Careers / 19 November 2019, 09:30am / Sandile Mchunu
JOHANNESBURG - Eskom yesterday surprised the market, announcing current Nampak chief executive Andre de Ruyter as the power utility’s new boss, effective next year.
Public Enterprises Minister Pravin Gordhan announced de Ruyter as the new group chief executive to steer Eskom’s sinking ship four months after Phakamani Hadebe threw in the towel one year into the job.
Gordhan said de Ruyter would start his duties on January 15, 2020.
De Ruyter beat former LNG Canada chief Andy Calitz and Jacob Maroga, who headed Eskom between 2007 and 2009, for the position.
“I am confident that he (de Ruyter) will lead a committed and capable management team that will work with him and the board to take Eskom forward,” Gordhan said in a statement.
De Ruyter comes to Eskom at a crucial time: the power utility is trapped in nearly R500billion of debt and faces a complicated restructuring process that will see it split into three separate units of generation, distribution and transmission.
Gordhan said the department opted for de Ruyter based on his experience in driving multinational operations for more than 20 years.
De Ruyter holds various qualifications, including an LLB and MBA.
Gordhan said de Ruyter spent more than 20 years with petrochemicals group Sasol and gained significant global exposure in the energy and chemicals industries.
His portfolio included overseeing work in the US, Nigeria, Angola, Mozambique, Germany and China.
Gordhan said de Ruyter agreed to take the Eskom job, even though his salary would be much less than what he is earning at Nampak.
De Ruyter has been chief executive of Nampak for the past five years.
Under his reign, Nampak’s share price has fluctuated and tumbled more than 60percent from about R40 to R7.35 when the JSE closed yesterday.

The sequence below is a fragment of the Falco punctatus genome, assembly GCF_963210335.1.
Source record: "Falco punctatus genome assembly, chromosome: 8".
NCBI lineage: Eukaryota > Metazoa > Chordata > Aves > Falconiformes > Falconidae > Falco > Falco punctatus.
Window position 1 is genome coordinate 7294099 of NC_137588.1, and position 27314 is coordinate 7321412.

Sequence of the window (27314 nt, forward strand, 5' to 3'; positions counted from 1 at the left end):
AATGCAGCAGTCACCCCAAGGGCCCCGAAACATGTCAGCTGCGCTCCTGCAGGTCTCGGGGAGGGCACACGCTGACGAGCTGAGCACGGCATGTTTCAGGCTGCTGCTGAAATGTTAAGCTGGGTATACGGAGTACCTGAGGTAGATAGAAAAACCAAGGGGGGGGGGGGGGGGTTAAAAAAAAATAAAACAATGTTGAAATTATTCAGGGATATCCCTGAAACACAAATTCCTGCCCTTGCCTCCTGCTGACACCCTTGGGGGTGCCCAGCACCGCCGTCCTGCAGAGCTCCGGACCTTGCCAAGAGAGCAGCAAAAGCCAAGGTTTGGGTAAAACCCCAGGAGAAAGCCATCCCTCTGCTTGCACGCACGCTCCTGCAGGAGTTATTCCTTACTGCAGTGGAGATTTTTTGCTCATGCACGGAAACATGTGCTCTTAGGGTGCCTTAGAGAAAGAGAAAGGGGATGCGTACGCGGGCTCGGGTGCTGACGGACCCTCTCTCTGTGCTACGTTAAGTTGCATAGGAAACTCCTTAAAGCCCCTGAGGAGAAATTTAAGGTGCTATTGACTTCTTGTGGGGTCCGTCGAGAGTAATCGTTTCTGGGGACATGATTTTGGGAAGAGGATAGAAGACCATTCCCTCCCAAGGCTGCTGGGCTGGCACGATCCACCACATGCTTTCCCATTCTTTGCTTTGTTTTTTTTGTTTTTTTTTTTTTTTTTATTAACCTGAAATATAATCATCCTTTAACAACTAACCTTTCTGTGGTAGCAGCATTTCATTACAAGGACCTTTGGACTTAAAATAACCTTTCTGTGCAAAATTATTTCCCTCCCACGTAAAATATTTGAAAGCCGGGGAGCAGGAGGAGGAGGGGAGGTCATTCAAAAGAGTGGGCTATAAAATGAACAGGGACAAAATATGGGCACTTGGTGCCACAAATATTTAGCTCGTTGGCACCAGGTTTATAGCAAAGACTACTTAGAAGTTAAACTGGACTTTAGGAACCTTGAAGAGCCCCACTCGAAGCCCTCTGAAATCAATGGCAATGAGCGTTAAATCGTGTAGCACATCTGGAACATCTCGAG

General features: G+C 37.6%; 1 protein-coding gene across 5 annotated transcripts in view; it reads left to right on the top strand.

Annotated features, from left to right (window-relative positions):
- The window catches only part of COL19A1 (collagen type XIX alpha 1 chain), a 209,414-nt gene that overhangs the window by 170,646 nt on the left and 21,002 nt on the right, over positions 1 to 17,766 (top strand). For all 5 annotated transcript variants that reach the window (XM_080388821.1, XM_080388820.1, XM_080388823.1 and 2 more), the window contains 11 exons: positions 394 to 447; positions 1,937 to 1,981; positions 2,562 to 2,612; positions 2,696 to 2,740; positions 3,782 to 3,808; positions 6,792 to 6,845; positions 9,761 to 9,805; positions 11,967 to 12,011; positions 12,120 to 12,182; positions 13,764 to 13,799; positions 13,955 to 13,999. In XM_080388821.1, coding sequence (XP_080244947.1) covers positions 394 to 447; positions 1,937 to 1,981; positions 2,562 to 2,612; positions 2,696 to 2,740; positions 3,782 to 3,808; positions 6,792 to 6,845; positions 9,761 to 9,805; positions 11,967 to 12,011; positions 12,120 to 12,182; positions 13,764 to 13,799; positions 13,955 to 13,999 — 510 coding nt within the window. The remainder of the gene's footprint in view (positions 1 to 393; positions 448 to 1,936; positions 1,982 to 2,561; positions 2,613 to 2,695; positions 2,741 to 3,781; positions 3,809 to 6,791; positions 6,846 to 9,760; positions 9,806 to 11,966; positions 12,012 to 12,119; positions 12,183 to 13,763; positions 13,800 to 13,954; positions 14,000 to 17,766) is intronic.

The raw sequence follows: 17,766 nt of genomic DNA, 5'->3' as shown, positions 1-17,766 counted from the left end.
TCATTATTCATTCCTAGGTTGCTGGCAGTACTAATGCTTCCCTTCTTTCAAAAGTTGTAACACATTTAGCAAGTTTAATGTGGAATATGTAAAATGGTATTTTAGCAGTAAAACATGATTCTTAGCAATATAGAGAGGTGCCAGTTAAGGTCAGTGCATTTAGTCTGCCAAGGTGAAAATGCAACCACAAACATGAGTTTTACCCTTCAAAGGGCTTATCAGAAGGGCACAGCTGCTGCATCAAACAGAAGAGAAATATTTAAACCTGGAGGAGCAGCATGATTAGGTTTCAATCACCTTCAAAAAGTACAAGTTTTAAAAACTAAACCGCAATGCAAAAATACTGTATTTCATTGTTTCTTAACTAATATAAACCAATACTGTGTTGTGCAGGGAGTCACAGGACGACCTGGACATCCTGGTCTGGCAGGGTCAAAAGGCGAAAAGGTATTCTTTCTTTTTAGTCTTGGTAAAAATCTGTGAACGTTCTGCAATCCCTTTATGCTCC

De Ruyter undertook a restructuring and reorganisation process that resulted in the sale of low-margin businesses, a capital expansion programme, investments in energy efficiency, an improved focus on operational excellence, cost reductions, and improvements in procurement processes.
Nampak also sold Nampak Glass to majority-black-owned company Isanti Glass1 for R1.5bn early this year and its non-core cartons business in Nigeria for 26million (R422.22m).
In the six months to the end of March, the group reported a 9percent decline in profits to R795m, on the devaluation of the kwanza in Angola and pedestrian economic growth in other African countries - most notably South Africa - and depressed consumer demand and volume growth.
The significant exception has been Nigeria, where beverage can volumes have grown significantly, continuing a trend that has prevailed after the floating of the Nigerian naira.
In June, shareholder activist Theo Botha questioned de Ruyter’s R8.4m short-term bonus when the company was not doing well.
Botha said Nampak had shown no dividends in the past three years and had lost R600m on discontinued operations.
Gordhan, however, said that de Ruyter beat 142 potential candidates, including eight Eskom employees, for the post.
He said he was grateful to the board of Nampak for agreeing to release de Ruyter, adding that this showed a partnership approach between all stakeholders to make any and every contribution towards a successful turnaround of Eskom.
“Solving our current problems as a nation indeed does require a partnership approach, and I am more than encouraged that we are all working as partners, with everyone doing their part to help.”